One of the other items (one that you failed to mention) is “The amount owed on different types of accounts.”  That introduces the idea of scoring based on specific types of loans—credit cards and installment accounts, for example.  Another is, merely, “How many accounts have balances,” which has nothing to do with how much credit is actually used.

In 2009, a Fair Isaac spokesman told me: “When my company explains FICO scoring to a general audience, we apply general weights to major data categories such as, ‘Amounts Owed is 30 percent of a typical consumer’s score.’ We don’t break that weighting into finer parts for individual factors, both to avoid unintentionally misleading the public and to protect the model’s proprietary information. “

But if all of that is not overt enough for you, try this.  Using the same words (apparently finally giving in, using the same, popular, over-simplifying street term) you use, Fair Isaac mentions this about the 30% category:  “Credit utilization, one of the factors evaluated in this category, considers the amount you owe compared to how much credit you have available.”

So, now we finally know—in words straight from the horse’s mouth—that “Credit utilization” (despite wacky Wikipedia‘s inaccurate information) does not account for 30 percent of the score calculation; it is only one of the factors in the 30% category (and we have only a vague idea of its weight).  What is not clear about that?  You used quotation marks around the term credit utilization.  Who are you quoting?

And, whose rule of thumb is it to use no more than a third of available credit?  Is there some plateau at 33 percent?  Are there only diminishing returns below that?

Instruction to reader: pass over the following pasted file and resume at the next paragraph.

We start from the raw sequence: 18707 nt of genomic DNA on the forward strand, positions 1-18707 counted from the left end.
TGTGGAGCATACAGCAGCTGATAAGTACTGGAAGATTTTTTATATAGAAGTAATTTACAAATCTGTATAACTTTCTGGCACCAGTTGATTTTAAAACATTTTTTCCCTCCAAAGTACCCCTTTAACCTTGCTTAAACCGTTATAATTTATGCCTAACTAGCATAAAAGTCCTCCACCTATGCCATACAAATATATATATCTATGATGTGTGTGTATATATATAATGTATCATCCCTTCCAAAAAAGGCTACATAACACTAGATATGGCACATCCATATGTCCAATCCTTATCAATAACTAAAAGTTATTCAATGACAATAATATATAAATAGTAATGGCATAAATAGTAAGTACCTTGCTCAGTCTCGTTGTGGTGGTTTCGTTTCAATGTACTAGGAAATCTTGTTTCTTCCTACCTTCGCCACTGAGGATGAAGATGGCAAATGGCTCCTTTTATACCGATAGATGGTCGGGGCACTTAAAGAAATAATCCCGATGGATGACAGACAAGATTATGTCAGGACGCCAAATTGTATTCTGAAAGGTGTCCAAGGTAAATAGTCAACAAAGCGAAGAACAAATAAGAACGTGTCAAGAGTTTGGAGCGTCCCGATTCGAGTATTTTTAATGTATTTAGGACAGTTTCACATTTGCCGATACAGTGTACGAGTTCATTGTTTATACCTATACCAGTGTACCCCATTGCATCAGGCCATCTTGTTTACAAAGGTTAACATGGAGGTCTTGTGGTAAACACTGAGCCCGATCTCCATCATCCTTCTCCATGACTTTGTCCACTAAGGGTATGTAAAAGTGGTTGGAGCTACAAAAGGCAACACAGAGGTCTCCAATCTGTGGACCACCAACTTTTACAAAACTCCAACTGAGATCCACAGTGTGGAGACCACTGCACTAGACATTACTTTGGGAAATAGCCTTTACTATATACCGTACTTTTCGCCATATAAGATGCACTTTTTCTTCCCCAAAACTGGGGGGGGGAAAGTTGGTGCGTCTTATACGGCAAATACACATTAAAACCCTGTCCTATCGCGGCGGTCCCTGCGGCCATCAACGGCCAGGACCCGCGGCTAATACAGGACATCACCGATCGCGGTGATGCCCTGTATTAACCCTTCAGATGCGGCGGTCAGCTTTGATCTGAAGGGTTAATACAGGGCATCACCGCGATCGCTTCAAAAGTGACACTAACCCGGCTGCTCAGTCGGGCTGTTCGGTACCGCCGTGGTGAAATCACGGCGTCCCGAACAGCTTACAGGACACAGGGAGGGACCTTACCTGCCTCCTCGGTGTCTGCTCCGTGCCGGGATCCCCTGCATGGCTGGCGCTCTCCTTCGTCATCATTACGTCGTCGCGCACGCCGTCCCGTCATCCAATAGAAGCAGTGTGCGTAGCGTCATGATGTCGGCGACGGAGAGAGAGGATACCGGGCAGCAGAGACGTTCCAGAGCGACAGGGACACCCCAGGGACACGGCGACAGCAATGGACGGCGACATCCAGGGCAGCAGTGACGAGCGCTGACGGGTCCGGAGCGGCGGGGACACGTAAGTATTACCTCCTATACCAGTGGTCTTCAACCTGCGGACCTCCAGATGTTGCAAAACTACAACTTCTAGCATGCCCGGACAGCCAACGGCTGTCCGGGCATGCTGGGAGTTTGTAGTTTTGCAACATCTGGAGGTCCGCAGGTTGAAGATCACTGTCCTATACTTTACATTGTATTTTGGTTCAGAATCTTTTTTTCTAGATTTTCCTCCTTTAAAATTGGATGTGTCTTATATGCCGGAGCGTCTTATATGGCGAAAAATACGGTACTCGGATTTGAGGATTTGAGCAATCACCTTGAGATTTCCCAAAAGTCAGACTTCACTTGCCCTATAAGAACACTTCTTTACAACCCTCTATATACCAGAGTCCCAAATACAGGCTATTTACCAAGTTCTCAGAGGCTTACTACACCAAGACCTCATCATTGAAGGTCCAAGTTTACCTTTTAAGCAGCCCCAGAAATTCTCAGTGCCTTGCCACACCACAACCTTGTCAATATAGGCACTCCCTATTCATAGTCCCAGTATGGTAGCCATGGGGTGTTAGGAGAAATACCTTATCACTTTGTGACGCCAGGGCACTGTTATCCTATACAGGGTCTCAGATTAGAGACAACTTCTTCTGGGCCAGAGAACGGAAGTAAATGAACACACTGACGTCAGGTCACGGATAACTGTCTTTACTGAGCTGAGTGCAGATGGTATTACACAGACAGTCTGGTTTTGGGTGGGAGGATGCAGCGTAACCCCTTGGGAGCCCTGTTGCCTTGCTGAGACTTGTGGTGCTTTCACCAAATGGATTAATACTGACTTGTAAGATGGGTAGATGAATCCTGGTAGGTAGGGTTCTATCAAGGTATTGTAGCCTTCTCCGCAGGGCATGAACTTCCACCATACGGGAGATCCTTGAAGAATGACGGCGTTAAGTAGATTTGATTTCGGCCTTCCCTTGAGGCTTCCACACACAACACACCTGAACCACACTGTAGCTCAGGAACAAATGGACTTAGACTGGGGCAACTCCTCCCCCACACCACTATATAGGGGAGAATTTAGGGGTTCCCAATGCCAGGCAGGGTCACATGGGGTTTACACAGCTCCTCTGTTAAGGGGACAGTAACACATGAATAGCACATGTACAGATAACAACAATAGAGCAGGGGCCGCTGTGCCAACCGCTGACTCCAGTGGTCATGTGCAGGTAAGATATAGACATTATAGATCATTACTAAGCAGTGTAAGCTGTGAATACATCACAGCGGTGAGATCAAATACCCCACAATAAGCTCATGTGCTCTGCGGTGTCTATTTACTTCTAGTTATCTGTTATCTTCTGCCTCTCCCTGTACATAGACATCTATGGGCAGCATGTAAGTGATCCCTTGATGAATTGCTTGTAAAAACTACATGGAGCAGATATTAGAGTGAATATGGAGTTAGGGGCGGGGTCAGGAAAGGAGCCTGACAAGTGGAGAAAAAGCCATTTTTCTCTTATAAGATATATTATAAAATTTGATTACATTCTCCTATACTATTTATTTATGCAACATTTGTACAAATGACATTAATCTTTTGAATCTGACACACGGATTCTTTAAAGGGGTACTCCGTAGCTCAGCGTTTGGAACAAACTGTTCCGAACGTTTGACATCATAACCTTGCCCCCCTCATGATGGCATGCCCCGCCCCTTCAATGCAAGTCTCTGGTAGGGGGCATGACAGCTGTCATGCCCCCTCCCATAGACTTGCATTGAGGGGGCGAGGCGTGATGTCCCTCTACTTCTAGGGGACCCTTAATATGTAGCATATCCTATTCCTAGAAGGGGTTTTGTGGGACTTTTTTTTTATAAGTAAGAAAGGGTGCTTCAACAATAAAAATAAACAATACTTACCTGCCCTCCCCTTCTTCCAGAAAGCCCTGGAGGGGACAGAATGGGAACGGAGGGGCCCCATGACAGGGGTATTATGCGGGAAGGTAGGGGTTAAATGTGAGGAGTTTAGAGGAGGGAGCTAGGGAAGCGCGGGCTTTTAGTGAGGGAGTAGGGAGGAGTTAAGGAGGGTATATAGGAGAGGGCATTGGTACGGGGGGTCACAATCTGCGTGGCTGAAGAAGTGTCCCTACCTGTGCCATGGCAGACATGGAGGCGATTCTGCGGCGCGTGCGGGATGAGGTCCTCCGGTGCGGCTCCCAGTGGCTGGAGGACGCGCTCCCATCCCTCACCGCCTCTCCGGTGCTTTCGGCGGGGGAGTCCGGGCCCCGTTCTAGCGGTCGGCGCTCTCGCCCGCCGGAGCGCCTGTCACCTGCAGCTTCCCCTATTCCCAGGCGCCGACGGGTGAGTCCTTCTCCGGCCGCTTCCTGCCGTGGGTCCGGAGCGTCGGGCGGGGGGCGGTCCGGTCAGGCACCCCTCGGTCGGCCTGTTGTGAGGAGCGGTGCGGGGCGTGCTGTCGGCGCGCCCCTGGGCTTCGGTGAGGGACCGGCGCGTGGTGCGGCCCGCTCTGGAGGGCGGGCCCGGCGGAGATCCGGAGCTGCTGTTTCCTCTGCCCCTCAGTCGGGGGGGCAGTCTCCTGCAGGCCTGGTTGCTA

The state of the fourth estate is pathetic, so I created a website to deal with your industry’s poor attitude regarding accuracy.  Corrections are published on Page A2.

Finally, what are you doing about my comments that you removed?

Greg Fisher
The Credit Scoring Site
Page A2
PO Box 342
Dayton, Ohio  45409-0342

[UPDATE, 2012-12-03 5:30 PM EST: Continued on Page A2]

TransUnion, what is a credit rating? Zen & coffee w/Audrey

CoffeeCup - HTML and Web Design SoftwareThe home page of TransUnion’s website zendough.com leads to a very mysterious place:  Omaha!

See What is a credit rating? Halloween, 2012 – Credit scares: Various definitions of a loosely used term”

From: Greg Fisher [mailto:greg@creditscoring.com]
Sent: Thursday, November 01, 2012 12:39 PM
To: Clifton O’Neal, senior director, Corporate Communications, TransUnion
Subject: credit rating, TransUnion

Ask Audrey
Credit Columnist

Dear Audrey:

What is a credit rating?

I’m on a quixotic journey to find the meaning of that term.  On your Q&A web page titled, “Debt management, credit counseling and credit rating | TransUnion,” you fail to use the term credit rating your answer.  In another instance, using the definite article, you refer to the credit rating, as if it is some specific thing.

So, how do I get my credit rating?  I’d love to see it.

But, before you answer those questions, could you explain why your subdomain http://video.zendough.com leads to a website about coffee?  Are you renting it out to make some extra cash?  Is everything alright?

Greg Fisher
The Credit Scoring Site
PO Box 342
Dayton, Ohio  45409-0342

PS:  BTW, who does that rendition of “The Coffee Song”?  That one and Frank Sinatra’s make me want a cuppa right now!

Credit score inquiries, U.S. News & World Report LP error

From: Greg Fisher [mailto:greg@creditscoring.com]
Sent: Tuesday, October 09, 2012 12:26 PM
To: Mortimer B. Zuckerman, chairman, Executive Committee, editor-in-chief, U.S. News & World Report (via Liz Putze); Mortimer B. Zuckerman, chairman, Executive Committee, editor-in-chief, U.S. News & World Report (via Liz Putze 2); Mortimer B. Zuckerman, Chairman of the Executive Committee and Editor-in-Chief, U.S. News & World Report
Cc: Sabah Karimi, Wise Bread blogger, freelance digital copywriter, custom content provider, new media marketing specialist
Subject: credit score, inquiries, Wise Bread, Killer Aces Media, U.S. News

You published, “Applying for more credit cards, filling out a loan application, or doing anything that will trigger a hard inquiry on your credit report will drop your credit score by a few points.”

However, Fair Isaac states, “For many people, one additional credit inquiry (voluntary and initiated by an application for credit) may not affect their FICO score at all.”

Who is your source?

Greg Fisher
The Credit Scoring Site
PO Box 342
Dayton, Ohio  45409-0342